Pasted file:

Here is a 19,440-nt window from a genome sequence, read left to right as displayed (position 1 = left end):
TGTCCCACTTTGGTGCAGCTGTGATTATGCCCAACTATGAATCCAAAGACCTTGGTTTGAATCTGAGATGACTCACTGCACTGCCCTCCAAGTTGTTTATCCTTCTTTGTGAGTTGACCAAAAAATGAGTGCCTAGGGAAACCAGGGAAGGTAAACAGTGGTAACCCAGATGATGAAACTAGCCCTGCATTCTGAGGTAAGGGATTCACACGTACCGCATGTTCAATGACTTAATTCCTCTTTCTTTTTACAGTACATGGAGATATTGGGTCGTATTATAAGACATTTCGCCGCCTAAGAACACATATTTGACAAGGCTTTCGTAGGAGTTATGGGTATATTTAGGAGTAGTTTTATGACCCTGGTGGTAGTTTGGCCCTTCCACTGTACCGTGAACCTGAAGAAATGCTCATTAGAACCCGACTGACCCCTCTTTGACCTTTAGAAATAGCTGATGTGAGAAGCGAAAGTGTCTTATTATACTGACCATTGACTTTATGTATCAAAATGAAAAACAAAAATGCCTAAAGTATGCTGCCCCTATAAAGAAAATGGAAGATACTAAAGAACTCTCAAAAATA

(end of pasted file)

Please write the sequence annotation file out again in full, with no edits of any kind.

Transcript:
Here is a 19,440-nt window from a genome sequence, read left to right as displayed (position 1 = left end):
TGTCCCACTTTGGTGCAGCTGTGATTATGCCCAACTATGAATCCAAAGACCTTGGTTTGAATCTGAGATGACTCACTGCACTGCCCTCCAAGTTGTTTATCCTTCTTTGTGAGTTGACCAAAAAATGAGTGCCTAGGGAAACCAGGGAAGGTAAACAGTGGTAACCCAGATGATGAAACTAGCCCTGCATTCTGAGGTAAGGGATTCACACGTACCGCATGTTCAATGACTTAATTCCTCTTTCTTTTTACAGTACATGGAGATATTGGGTCGTATTATAAGACATTTCGCCGCCTAAGAACACATATTTGACAAGGCTTTCGTAGGAGTTATGGGTATATTTAGGAGTAGTTTTATGACCCTGGTGGTAGTTTGGCCCTTCCACTGTACCGTGAACCTGAAGAAATGCTCATTAGAACCCGACTGACCCCTCTTTGACCTTTAGAAATAGCTGATGTGAGAAGCGAAAGTGTCTTATTATACTGACCATTGACTTTATGTATCAAAATGAAAAACAAAAATGCCTAAAGTATGCTGCCCCTATAAAGAAAATGGAAGATACTAAAGAACTCTCAAAAATA